CCHR Initial Surveys of U.S. States Shows 5-Year-Olds Being Electroshocked: Calls for FDA Intervention

Monday, November 21, 2016 Research News
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LOS ANGELES, Nov. 21, 2016 /PRNewswire-iReach/ -- Citizens Commission on Human Rights (CCHR), a mental health industry

watchdog group, is urging the Food and Drug Administration (FDA) to protect children against the use of electroconvulsive therapy (ECT) after initial results from the group's nationwide survey revealed that five year olds or younger have been administered
it. The FDA is currently considering reducing the high risk classification of ECT, which would make the treatment widely used, including on children. However, the agency has no current statistics on how many American children are even given ECT before making such a determination.  

The FDA and American Psychiatric Association (APA) both rely upon the figure that 100,000 Americans undergo electroshock each year, but this statistic is more than twenty years old.1 The statistic doesn't isolate how many of those are children and adolescents. The lack of transparency about the use of the controversial mental health treatment, which emits up to 460 volts of electricity through the brain, prompted CCHR to take it upon itself to get the facts. CCHR wrote to each state Department of Health and insurance companies, including TRICARE, the military health insurance company, requesting the information—something, CCHR charges, the FDA should have done.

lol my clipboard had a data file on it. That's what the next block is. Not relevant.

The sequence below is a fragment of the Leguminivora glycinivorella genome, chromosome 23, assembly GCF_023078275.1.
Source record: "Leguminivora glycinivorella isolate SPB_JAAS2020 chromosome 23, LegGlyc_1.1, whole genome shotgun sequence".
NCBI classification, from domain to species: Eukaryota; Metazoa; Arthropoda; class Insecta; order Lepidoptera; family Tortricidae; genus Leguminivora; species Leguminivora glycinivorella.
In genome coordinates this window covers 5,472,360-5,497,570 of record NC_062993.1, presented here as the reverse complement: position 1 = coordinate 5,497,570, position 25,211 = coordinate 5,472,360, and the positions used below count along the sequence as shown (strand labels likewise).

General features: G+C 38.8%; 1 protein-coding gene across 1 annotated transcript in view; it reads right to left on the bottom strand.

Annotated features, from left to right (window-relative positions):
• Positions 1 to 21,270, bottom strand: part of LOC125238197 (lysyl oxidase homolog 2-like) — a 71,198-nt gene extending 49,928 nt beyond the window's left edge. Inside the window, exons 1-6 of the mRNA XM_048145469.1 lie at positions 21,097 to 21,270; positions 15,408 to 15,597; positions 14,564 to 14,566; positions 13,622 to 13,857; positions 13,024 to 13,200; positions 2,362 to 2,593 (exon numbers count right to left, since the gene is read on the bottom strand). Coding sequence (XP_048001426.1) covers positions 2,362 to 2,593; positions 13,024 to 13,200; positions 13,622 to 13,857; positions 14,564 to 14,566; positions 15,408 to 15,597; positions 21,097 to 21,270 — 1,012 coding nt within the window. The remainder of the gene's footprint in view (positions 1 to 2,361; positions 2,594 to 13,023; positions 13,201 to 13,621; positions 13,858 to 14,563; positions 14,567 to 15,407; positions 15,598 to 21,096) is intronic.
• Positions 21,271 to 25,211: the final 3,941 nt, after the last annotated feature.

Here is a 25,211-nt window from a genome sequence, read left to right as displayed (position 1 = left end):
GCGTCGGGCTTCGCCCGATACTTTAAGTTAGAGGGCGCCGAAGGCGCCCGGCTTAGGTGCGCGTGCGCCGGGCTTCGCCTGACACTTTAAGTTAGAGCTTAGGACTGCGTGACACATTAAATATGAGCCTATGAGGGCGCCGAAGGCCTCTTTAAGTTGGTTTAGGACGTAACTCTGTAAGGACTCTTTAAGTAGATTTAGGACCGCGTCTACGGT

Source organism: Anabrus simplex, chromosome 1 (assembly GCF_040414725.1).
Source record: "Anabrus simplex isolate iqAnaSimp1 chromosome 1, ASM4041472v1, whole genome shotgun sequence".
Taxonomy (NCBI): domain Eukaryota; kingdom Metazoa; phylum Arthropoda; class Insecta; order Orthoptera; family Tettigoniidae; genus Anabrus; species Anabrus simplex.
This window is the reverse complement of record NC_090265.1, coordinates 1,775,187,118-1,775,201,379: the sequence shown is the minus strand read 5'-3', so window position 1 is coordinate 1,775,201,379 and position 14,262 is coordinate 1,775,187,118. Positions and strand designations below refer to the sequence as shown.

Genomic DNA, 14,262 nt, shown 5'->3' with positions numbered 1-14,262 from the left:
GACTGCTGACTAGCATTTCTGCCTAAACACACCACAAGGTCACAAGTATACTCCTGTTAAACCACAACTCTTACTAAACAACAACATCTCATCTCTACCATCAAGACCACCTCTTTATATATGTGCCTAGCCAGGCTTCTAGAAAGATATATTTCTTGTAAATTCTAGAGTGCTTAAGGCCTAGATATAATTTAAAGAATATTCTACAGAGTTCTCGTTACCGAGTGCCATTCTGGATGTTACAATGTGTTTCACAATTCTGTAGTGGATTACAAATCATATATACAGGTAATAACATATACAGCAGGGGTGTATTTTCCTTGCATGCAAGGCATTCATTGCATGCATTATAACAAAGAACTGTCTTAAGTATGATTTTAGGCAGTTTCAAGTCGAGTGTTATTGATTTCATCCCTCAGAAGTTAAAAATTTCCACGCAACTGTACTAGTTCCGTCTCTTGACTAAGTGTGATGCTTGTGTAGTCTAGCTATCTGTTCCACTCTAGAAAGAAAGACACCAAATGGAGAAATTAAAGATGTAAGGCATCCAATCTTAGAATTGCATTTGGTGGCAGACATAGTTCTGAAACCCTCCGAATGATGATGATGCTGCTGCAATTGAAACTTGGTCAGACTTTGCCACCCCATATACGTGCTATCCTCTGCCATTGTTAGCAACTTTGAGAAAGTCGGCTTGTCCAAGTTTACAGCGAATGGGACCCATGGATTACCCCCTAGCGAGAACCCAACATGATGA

The Defense Health Agency (DHA) provided CCHR its TRICARE statistics that revealed that between 2010 and 2016, children in the "zero to five" age group have been electroshocked. It's unknown if any children of veterans covered by the VA Health Care Benefits have been given ECT. Kansas and Michigan were able to pull statistics of ECT's use under Medicaid only, confirming adolescents were given ECT, but this is limited information. Other states simply admitted they don't collect such statistics. 

California, Texas and Tennessee collect ECT statistics but each has banned pediatric use of it.

Jan Eastgate, the international president of CCHR, said, "ECT device makers have never conducted clinical trials proving the device's safety and efficacy, which should have then required stringent monitoring of its use by FDA, APA and state governments. However, this has not been done and, minimally, violates the FDA's mandate to protect the public's health."

Eastgate points out that the FDA does not regulate medicine, so if the ECT risk category is lowered, even though FDA claims this would be for those 18 and older, FDA has no control over its use were this to occur. "More five year olds could be put at risk of electroshock," Eastgate said. CCHR's submission earlier this year in response to the FDA's "Proposed Rule" to Reduce the Classification of the ECT Device, highlighted how already ECT is given "off-label" (unapproved use), including to autistic children.